There is a strong link between the urban climate conditions and the land use structures of cities.
Dense concentrations of impervious artificial surfaces, such as buildings, roads, pavements etc. – typical of urban landscapes – generate higher atmospheric and surface temperatures, creating ‘urban heat islands’, i.e. urban areas with significantly higher temperatures than in the surrounding rural areas.
However, the presence of green areas, pervious surfaces and water bodies can in contrast influence the climate conditions of the city very positively. The presence of green areas, such as parks or trees, in the city has a strong cooling effect on the local climate – thanks to the evapotranspiration process, vegetation absorbs heat, increases local humidity and it also provides a shade, which is very desirable during hot summer days in the city.
Therefore, effective and environmentally friendly urban planning and decision-making play a key role in the mitigation of urban heat islands.
City authorities are aware of this correlation and are making considerable efforts to mitigate urban heat through sound urban planning. Many cities are already preparing their climate change adaptation strategies.
To ensure environmentally friendly urban planning decisions, there is a need for high-quality and reliable scientific information about the impacts of urban planning decisions on the urban climate. However, such information is still missing in many cities.
The Climate-fit.city urban planning sectoral service will make this information available to decision-makers. An interactive climate service will be developed, which will enable city decision-makers to assess the impacts of different urban land use development scenarios, reflecting on the consequences of various urban planning strategies on the climate conditions in their cities.
The benefits of using the service is being demonstrated in three cities in the Czech Republic: Prague, Ostrava, and Hodonin.
The city of Prague, a large capital city with more than one million inhabitants, is searching for scientific support for their climate change adaptation strategy. The impact of the urban development strategies, as they are currently being prepared by the city administration, on the city’s climatic conditions will be explored and assessed. First, modeling will be applied at the level of the entire city, second, a high resolution climate model will be prepared for a selected smaller area inside the city, in which substantial urban development is expected in the near feature.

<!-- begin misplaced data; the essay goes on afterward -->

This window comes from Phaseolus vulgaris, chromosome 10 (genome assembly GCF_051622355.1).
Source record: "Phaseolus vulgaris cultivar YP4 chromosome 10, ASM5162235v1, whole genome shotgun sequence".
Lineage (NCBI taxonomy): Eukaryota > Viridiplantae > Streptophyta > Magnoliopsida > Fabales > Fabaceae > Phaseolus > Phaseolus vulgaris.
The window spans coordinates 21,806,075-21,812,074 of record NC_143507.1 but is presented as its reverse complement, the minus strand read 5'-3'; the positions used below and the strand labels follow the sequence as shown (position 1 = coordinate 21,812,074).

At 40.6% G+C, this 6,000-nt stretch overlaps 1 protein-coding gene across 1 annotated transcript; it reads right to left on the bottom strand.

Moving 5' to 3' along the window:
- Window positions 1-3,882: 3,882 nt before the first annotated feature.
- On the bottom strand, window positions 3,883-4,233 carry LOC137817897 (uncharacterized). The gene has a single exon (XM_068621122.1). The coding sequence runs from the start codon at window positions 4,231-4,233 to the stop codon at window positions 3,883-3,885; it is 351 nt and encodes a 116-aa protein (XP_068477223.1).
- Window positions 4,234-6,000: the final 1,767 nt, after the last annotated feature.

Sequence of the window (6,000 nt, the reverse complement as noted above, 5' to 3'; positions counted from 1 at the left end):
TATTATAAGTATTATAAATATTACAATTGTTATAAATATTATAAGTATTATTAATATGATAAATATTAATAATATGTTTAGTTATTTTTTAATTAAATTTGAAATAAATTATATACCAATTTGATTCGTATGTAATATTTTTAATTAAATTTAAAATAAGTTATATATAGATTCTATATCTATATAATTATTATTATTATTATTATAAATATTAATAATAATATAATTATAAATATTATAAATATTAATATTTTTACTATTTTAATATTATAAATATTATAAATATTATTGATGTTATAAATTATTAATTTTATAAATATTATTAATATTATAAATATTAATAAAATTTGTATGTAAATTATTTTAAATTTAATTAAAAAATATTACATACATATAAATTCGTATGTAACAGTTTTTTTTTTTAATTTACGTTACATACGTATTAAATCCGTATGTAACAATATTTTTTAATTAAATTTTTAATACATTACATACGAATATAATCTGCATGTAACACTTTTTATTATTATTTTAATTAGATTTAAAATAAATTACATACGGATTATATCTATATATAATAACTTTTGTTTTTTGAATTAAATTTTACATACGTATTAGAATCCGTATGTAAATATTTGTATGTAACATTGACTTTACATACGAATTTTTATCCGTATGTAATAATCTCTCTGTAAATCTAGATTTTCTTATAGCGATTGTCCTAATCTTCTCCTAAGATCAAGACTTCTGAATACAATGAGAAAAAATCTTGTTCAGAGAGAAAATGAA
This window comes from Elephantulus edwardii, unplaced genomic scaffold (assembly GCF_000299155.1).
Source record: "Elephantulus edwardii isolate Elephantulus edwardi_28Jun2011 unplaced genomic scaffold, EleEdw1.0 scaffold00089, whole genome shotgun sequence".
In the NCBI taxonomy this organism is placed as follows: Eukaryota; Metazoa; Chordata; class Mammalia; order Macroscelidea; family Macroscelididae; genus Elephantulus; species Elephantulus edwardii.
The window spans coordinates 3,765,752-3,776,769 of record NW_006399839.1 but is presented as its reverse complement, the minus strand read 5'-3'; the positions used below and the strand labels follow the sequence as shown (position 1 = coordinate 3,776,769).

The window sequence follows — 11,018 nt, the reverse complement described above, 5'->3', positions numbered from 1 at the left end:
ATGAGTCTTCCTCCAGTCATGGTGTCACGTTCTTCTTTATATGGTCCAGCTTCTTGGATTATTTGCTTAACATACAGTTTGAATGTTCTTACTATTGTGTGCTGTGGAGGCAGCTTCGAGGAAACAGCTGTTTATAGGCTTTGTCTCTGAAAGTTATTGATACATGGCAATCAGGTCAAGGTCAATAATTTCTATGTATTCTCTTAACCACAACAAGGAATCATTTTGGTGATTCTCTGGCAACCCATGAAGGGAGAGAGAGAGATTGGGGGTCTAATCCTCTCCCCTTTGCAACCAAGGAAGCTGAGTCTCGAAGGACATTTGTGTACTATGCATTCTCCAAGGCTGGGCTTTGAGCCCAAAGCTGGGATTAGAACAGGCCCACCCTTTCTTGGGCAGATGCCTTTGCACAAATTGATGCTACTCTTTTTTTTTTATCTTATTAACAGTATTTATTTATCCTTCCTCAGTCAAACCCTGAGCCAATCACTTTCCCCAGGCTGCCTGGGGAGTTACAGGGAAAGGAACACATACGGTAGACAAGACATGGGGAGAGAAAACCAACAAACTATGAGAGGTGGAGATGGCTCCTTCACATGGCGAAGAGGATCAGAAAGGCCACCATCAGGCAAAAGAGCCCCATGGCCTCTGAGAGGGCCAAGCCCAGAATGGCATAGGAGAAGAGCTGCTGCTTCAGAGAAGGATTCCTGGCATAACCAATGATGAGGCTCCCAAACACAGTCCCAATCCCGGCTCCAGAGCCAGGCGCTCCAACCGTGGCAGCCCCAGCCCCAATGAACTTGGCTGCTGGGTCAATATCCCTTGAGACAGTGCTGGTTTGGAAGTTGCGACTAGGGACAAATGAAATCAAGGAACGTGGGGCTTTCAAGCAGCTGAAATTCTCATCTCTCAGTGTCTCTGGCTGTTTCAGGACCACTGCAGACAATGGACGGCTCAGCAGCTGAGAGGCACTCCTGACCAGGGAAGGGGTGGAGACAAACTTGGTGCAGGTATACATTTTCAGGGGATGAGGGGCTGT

The situation is similar for the city of Ostrava, which also has a climate change adaptation strategy in preparation. Most of all, Ostrava needs to model the effect of three large ‘heat heaps’, located in the city centre, on local climate. These heaps are the residuals of former mining activity and are still burning inside, emitting gases like methane and sulphur dioxide and with inner temperature reaching over 1000 °C.
The third city, Hodonin, will help to demonstrate the potential of the urban planning service for smaller cities, for which maximum level of spatial detail is crucial. The Hodonin city is developing its local climate adaptation strategy and to support this process scientifically, the urban planning service will model the impact of changes planned in a small area in the city, where significant development of the urban structure is about to occur.
The Climate-fit.city’s urban planning service provides a unique combination of the urban climate model UrbClim, developed by Belgian research and technology organisation VITO, and an interactive web-based map tool developed by the Czech geoinformation company GISAT.
The web tool will serve as an online presentation and communication platform, enabling stakeholders to explore, analyse or even modify the temperature maps in time series, generated by the UrbClim model, in an interactive and user-friendly way.
The temperature maps displayed in a multi-temporal map window will be accompanied by synchronised charts and tables, which will facilitate highly interactive user-driven analysis of climate conditions in the cities and their development.
In addition, the platform will provide the user with a possibility to re-calculate the temperature maps, through modification of the land use structure of the city. This will enable the user to play with different scenarios of the city development in the future, which can correspond to various urban planning strategies.
The Copernicus Urban Atlas is used as the main source of information about the urban land use structure, which secures full comparability of the results across European cities. This harmonised land use database is currently available for most of EU28 and EFTA cities with over 50,000 inhabitants.